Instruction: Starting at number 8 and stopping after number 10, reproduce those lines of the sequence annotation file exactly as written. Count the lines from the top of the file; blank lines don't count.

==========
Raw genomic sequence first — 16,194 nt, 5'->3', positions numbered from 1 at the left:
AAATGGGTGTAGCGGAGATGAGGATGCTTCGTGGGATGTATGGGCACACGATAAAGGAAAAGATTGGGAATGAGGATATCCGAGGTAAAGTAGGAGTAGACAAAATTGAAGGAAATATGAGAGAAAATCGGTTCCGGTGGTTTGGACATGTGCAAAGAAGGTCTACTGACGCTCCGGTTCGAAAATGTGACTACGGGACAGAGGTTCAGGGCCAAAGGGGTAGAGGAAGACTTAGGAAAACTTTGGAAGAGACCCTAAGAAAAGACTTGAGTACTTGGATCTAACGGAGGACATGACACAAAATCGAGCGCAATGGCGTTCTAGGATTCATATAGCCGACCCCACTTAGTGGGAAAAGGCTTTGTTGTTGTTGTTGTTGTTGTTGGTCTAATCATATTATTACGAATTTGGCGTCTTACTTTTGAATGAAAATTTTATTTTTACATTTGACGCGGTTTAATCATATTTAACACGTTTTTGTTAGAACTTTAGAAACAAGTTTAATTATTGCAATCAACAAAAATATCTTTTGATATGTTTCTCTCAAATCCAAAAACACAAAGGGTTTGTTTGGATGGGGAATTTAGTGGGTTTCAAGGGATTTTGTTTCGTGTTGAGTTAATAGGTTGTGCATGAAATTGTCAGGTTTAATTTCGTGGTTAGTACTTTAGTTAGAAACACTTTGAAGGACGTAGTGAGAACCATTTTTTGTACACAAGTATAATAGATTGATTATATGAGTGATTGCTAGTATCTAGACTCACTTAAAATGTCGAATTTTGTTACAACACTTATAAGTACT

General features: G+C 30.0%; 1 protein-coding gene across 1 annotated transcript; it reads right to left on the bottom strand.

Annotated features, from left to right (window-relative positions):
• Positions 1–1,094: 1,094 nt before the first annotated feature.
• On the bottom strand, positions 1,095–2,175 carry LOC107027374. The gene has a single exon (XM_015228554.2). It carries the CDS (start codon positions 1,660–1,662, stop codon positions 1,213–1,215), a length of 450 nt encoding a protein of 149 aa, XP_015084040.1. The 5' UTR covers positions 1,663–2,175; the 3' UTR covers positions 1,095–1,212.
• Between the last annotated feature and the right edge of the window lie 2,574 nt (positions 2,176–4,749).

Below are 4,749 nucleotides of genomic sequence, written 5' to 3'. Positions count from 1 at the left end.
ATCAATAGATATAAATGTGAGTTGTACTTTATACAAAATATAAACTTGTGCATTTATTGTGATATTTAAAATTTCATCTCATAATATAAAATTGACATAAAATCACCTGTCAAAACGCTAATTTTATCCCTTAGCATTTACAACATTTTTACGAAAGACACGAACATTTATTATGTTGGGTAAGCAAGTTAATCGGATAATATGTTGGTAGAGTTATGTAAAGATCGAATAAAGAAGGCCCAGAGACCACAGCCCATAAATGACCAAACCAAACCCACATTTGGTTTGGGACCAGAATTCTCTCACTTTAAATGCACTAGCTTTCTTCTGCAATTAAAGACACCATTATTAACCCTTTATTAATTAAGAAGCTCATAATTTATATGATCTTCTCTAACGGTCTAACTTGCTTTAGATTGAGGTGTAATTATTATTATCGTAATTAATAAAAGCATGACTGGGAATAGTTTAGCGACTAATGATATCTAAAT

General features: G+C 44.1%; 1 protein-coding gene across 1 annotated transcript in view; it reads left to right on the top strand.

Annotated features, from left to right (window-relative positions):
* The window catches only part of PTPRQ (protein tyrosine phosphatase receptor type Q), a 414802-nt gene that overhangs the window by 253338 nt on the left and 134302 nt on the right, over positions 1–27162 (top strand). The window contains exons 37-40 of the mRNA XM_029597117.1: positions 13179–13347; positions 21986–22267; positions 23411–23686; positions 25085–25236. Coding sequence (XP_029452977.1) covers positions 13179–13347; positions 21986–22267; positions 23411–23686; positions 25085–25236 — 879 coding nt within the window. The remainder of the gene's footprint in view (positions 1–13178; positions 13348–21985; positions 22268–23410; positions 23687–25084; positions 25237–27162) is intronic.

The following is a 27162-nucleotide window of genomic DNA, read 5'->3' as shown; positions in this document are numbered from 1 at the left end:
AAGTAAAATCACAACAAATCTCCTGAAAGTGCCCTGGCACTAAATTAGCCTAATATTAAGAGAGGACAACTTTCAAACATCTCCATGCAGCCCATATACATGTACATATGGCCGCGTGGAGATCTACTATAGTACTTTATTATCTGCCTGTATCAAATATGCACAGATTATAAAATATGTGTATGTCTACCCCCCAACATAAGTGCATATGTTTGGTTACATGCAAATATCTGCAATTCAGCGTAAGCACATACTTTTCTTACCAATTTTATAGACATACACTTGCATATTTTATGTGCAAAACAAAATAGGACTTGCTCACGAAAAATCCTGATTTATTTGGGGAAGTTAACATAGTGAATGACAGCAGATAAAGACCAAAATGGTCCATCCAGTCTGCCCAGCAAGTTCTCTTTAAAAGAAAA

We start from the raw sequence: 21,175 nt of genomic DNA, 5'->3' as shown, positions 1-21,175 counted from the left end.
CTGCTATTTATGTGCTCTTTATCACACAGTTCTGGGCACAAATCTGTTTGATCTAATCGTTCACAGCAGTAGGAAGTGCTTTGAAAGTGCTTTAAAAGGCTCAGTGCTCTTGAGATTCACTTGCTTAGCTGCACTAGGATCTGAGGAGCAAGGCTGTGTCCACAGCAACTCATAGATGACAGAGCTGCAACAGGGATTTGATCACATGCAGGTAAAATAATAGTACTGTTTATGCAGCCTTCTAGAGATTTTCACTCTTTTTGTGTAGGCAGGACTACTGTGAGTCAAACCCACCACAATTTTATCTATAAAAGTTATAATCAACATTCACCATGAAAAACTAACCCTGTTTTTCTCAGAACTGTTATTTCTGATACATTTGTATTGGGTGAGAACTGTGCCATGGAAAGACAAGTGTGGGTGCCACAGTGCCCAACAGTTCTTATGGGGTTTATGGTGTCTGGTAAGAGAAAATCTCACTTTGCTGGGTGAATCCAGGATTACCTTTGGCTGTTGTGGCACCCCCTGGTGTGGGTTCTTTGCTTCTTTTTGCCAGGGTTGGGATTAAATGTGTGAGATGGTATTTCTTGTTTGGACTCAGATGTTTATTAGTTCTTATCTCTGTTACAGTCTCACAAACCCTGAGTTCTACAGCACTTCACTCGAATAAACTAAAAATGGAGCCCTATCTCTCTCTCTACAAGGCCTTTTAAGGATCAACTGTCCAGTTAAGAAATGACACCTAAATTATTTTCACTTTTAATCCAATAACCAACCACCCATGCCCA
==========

Below are 4,749 nucleotides of genomic sequence, written 5' to 3'. Positions count from 1 at the left end.
ATCAATAGATATAAATGTGAGTTGTACTTTATACAAAATATAAACTTGTGCATTTATTGTGATATTTAAAATTTCATCTCATAATATAAAATTGACATAAAATCACCTGTCAAAACGCTAATTTTATCCCTTAGCATTTACAACATTTTTACGAAAGACACGAACATTTATTATGTTGGGTAAGCAAGTTAATCGGATAATATGTTGGTAGAGTTATGTAAAGATCGAATAAAGAAGGCCCAGAGACCACAGCCCATAAATGACCAAACCAAACCCACATTTGGTTTGGGACCAGAATTCTCTCACTTTAAATGCACTAGCTTTCTTCTGCAATTAAAGACACCATTATTAACCCTTTATTAATTAAGAAGCTCATAATTTATATGATCTTCTCTAACGGTCTAACTTGCTTTAGATTGAGGTGTAATTATTATTATCGTAATTAATAAAAGCATGACTGGGAATAGTTTAGCGACTAATGATATCTAAAT

General features: G+C 44.1%; 1 protein-coding gene across 1 annotated transcript in view; it reads left to right on the top strand.